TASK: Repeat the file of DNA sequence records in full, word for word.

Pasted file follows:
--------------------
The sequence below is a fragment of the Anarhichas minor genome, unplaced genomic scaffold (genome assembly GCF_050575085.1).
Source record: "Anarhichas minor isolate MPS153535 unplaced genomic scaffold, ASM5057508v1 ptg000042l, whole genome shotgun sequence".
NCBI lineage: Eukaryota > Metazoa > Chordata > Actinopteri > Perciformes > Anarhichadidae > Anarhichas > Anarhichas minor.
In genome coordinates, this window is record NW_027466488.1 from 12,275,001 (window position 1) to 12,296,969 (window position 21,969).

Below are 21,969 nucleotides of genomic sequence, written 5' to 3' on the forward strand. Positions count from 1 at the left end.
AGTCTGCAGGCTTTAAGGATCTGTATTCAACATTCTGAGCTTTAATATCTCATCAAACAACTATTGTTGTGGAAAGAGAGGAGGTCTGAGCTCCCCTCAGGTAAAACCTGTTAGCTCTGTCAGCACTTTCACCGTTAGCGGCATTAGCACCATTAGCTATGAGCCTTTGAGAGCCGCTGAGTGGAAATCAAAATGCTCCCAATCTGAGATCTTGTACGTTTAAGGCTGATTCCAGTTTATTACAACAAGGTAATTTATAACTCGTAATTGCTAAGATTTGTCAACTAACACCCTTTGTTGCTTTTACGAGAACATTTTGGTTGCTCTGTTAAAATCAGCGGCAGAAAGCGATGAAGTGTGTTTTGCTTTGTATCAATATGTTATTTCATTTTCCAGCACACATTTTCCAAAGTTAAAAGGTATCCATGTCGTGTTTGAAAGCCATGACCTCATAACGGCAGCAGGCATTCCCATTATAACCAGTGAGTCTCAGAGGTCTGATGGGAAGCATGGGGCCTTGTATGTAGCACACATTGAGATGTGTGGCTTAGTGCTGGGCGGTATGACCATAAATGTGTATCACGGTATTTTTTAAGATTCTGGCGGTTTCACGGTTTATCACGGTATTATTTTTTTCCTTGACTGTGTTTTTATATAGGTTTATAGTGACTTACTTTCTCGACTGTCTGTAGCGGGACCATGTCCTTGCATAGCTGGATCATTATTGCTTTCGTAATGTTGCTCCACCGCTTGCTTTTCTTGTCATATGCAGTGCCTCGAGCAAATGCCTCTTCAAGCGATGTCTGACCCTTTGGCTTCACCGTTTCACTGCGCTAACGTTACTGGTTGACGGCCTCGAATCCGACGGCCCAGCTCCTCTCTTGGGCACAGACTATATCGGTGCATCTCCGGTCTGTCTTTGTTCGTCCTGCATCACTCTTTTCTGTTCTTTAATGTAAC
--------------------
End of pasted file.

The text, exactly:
The sequence below is a fragment of the Anarhichas minor genome, unplaced genomic scaffold (genome assembly GCF_050575085.1).
Source record: "Anarhichas minor isolate MPS153535 unplaced genomic scaffold, ASM5057508v1 ptg000042l, whole genome shotgun sequence".
NCBI lineage: Eukaryota > Metazoa > Chordata > Actinopteri > Perciformes > Anarhichadidae > Anarhichas > Anarhichas minor.
In genome coordinates, this window is record NW_027466488.1 from 12,275,001 (window position 1) to 12,296,969 (window position 21,969).

Below are 21,969 nucleotides of genomic sequence, written 5' to 3' on the forward strand. Positions count from 1 at the left end.
AGTCTGCAGGCTTTAAGGATCTGTATTCAACATTCTGAGCTTTAATATCTCATCAAACAACTATTGTTGTGGAAAGAGAGGAGGTCTGAGCTCCCCTCAGGTAAAACCTGTTAGCTCTGTCAGCACTTTCACCGTTAGCGGCATTAGCACCATTAGCTATGAGCCTTTGAGAGCCGCTGAGTGGAAATCAAAATGCTCCCAATCTGAGATCTTGTACGTTTAAGGCTGATTCCAGTTTATTACAACAAGGTAATTTATAACTCGTAATTGCTAAGATTTGTCAACTAACACCCTTTGTTGCTTTTACGAGAACATTTTGGTTGCTCTGTTAAAATCAGCGGCAGAAAGCGATGAAGTGTGTTTTGCTTTGTATCAATATGTTATTTCATTTTCCAGCACACATTTTCCAAAGTTAAAAGGTATCCATGTCGTGTTTGAAAGCCATGACCTCATAACGGCAGCAGGCATTCCCATTATAACCAGTGAGTCTCAGAGGTCTGATGGGAAGCATGGGGCCTTGTATGTAGCACACATTGAGATGTGTGGCTTAGTGCTGGGCGGTATGACCATAAATGTGTATCACGGTATTTTTTAAGATTCTGGCGGTTTCACGGTTTATCACGGTATTATTTTTTTCCTTGACTGTGTTTTTATATAGGTTTATAGTGACTTACTTTCTCGACTGTCTGTAGCGGGACCATGTCCTTGCATAGCTGGATCATTATTGCTTTCGTAATGTTGCTCCACCGCTTGCTTTTCTTGTCATATGCAGTGCCTCGAGCAAATGCCTCTTCAAGCGATGTCTGACCCTTTGGCTTCACCGTTTCACTGCGCTAACGTTACTGGTTGACGGCCTCGAATCCGACGGCCCAGCTCCTCTCTTGGGCACAGACTATATCGGTGCATCTCCGGTCTGTCTTTGTTCGTCCTGCATCACTCTTTTCTGTTCTTTAATGTAAC